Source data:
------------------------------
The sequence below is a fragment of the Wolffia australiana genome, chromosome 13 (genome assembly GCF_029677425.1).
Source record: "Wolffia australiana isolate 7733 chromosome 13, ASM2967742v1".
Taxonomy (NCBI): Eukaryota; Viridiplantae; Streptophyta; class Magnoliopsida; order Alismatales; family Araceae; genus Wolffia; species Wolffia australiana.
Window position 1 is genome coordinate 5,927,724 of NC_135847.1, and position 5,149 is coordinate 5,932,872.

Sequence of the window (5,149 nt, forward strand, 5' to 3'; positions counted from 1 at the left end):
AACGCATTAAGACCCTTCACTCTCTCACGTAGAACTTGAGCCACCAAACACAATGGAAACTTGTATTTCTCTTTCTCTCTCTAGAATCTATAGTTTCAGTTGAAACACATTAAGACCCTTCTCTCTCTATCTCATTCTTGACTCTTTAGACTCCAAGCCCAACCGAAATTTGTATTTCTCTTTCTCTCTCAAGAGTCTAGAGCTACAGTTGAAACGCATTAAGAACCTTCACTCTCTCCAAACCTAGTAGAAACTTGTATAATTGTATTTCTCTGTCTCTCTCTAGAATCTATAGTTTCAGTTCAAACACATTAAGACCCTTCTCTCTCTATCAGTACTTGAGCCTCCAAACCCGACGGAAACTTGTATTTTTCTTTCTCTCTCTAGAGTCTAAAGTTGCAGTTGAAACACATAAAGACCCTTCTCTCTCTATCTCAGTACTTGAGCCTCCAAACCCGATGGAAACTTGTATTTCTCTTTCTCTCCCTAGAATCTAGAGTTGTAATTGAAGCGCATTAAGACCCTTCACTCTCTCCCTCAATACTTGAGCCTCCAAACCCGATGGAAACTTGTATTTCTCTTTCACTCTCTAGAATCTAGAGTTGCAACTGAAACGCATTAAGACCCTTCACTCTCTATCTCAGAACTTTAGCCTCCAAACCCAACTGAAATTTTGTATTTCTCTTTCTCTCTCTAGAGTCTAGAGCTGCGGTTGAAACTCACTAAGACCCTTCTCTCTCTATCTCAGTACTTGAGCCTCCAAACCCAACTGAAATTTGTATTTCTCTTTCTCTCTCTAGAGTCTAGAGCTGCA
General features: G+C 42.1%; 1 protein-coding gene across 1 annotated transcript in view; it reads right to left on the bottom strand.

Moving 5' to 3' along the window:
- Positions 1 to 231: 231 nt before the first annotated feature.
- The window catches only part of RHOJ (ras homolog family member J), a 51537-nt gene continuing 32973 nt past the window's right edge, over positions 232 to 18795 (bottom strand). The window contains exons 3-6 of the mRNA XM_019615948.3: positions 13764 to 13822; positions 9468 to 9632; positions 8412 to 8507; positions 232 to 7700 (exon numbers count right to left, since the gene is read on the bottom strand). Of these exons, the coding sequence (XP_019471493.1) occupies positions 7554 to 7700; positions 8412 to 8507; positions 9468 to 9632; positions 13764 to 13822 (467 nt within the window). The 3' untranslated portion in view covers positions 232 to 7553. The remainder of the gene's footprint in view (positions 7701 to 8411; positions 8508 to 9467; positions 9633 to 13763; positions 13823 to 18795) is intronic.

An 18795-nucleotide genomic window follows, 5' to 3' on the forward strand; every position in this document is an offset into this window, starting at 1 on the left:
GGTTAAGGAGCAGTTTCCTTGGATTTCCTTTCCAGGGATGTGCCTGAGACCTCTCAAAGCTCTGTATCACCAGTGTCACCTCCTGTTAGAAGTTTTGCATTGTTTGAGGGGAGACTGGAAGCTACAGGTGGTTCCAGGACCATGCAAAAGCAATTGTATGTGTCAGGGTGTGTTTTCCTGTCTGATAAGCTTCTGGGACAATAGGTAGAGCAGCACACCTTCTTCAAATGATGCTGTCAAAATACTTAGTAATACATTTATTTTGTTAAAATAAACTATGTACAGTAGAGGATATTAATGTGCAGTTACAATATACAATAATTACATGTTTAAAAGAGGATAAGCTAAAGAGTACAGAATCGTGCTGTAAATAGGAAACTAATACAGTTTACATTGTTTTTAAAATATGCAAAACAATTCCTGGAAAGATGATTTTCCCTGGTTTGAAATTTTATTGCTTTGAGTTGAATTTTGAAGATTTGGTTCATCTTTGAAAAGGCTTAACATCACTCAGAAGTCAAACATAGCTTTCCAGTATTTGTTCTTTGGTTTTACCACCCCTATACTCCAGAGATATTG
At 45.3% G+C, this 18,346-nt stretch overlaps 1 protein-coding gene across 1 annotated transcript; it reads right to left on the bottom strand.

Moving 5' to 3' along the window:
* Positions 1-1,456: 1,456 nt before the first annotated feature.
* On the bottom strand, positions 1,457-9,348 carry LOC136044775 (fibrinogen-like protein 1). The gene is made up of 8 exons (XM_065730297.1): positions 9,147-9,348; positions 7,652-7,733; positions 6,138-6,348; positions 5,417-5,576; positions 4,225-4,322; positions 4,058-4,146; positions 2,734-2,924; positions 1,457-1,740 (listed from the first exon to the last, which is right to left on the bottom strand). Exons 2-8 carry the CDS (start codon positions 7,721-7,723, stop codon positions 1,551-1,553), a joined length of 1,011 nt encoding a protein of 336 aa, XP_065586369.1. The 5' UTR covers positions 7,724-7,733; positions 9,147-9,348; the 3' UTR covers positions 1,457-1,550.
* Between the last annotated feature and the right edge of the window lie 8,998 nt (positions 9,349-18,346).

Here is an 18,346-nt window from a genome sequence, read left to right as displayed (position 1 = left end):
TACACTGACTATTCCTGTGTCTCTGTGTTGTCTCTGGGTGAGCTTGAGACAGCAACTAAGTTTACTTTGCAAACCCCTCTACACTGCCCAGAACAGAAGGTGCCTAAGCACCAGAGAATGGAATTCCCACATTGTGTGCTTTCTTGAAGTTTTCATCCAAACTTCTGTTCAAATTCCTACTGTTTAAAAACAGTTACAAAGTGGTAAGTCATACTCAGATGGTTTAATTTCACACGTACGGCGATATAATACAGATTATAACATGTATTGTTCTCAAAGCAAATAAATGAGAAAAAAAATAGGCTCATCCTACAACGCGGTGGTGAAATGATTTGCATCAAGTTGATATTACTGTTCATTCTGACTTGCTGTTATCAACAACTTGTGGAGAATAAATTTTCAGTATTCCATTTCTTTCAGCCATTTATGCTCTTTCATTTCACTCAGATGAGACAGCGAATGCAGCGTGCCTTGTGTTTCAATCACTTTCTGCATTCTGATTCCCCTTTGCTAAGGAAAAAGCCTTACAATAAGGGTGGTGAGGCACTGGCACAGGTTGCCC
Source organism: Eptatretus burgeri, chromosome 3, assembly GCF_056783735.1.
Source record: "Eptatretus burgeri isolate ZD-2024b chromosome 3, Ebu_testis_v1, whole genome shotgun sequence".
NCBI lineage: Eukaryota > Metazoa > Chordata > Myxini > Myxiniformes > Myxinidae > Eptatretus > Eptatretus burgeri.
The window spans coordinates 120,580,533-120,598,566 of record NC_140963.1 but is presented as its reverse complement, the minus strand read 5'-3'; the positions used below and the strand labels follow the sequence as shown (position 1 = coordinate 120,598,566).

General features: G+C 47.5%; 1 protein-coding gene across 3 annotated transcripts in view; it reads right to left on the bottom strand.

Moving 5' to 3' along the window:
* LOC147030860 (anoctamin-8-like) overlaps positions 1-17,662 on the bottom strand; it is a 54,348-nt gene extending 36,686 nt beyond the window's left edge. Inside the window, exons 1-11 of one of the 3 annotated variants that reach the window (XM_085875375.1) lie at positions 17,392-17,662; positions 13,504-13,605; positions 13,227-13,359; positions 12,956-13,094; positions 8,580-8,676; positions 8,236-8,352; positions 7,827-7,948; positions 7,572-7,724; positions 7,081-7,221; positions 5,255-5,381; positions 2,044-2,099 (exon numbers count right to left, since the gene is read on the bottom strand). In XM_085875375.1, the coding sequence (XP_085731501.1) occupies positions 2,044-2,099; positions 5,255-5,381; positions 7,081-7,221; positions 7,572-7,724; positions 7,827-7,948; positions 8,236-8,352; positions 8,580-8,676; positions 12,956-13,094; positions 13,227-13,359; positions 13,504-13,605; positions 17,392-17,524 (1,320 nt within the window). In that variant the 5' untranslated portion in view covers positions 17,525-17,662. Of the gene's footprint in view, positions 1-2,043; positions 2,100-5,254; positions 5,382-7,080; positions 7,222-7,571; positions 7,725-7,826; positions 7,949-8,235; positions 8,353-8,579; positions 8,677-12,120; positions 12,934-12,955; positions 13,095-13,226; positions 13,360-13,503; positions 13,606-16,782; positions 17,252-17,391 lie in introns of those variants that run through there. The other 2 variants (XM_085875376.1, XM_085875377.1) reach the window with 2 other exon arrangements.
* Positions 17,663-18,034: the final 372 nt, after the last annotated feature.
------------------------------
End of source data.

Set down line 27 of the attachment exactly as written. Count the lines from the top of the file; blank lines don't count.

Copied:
* Positions 17,663-18,034: the final 372 nt, after the last annotated feature.